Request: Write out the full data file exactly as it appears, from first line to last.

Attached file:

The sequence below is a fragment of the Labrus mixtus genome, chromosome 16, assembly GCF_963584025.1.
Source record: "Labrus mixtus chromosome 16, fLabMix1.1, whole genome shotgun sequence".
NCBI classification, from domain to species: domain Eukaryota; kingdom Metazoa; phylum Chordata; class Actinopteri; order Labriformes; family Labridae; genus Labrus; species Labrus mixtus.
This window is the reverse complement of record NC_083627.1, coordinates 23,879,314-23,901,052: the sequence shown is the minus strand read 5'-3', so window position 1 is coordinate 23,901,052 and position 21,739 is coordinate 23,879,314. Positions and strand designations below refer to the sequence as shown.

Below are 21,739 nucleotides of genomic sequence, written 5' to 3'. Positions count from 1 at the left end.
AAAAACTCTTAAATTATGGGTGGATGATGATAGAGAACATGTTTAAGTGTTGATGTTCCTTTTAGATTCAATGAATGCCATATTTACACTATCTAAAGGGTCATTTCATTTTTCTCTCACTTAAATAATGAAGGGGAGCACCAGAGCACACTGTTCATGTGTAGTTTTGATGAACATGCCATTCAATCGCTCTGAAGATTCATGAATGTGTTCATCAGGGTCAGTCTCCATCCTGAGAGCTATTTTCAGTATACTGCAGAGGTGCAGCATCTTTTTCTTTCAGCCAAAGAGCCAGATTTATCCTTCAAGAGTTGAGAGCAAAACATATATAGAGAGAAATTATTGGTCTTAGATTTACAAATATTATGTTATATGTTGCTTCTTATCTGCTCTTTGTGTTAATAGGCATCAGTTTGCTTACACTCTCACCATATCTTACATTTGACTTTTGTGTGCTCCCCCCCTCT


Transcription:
The sequence below is a fragment of the Labrus mixtus genome, chromosome 16, assembly GCF_963584025.1.
Source record: "Labrus mixtus chromosome 16, fLabMix1.1, whole genome shotgun sequence".
NCBI classification, from domain to species: domain Eukaryota; kingdom Metazoa; phylum Chordata; class Actinopteri; order Labriformes; family Labridae; genus Labrus; species Labrus mixtus.
This window is the reverse complement of record NC_083627.1, coordinates 23,879,314-23,901,052: the sequence shown is the minus strand read 5'-3', so window position 1 is coordinate 23,901,052 and position 21,739 is coordinate 23,879,314. Positions and strand designations below refer to the sequence as shown.

Below are 21,739 nucleotides of genomic sequence, written 5' to 3'. Positions count from 1 at the left end.
AAAAACTCTTAAATTATGGGTGGATGATGATAGAGAACATGTTTAAGTGTTGATGTTCCTTTTAGATTCAATGAATGCCATATTTACACTATCTAAAGGGTCATTTCATTTTTCTCTCACTTAAATAATGAAGGGGAGCACCAGAGCACACTGTTCATGTGTAGTTTTGATGAACATGCCATTCAATCGCTCTGAAGATTCATGAATGTGTTCATCAGGGTCAGTCTCCATCCTGAGAGCTATTTTCAGTATACTGCAGAGGTGCAGCATCTTTTTCTTTCAGCCAAAGAGCCAGATTTATCCTTCAAGAGTTGAGAGCAAAACATATATAGAGAGAAATTATTGGTCTTAGATTTACAAATATTATGTTATATGTTGCTTCTTATCTGCTCTTTGTGTTAATAGGCATCAGTTTGCTTACACTCTCACCATATCTTACATTTGACTTTTGTGTGCTCCCCCCCTCT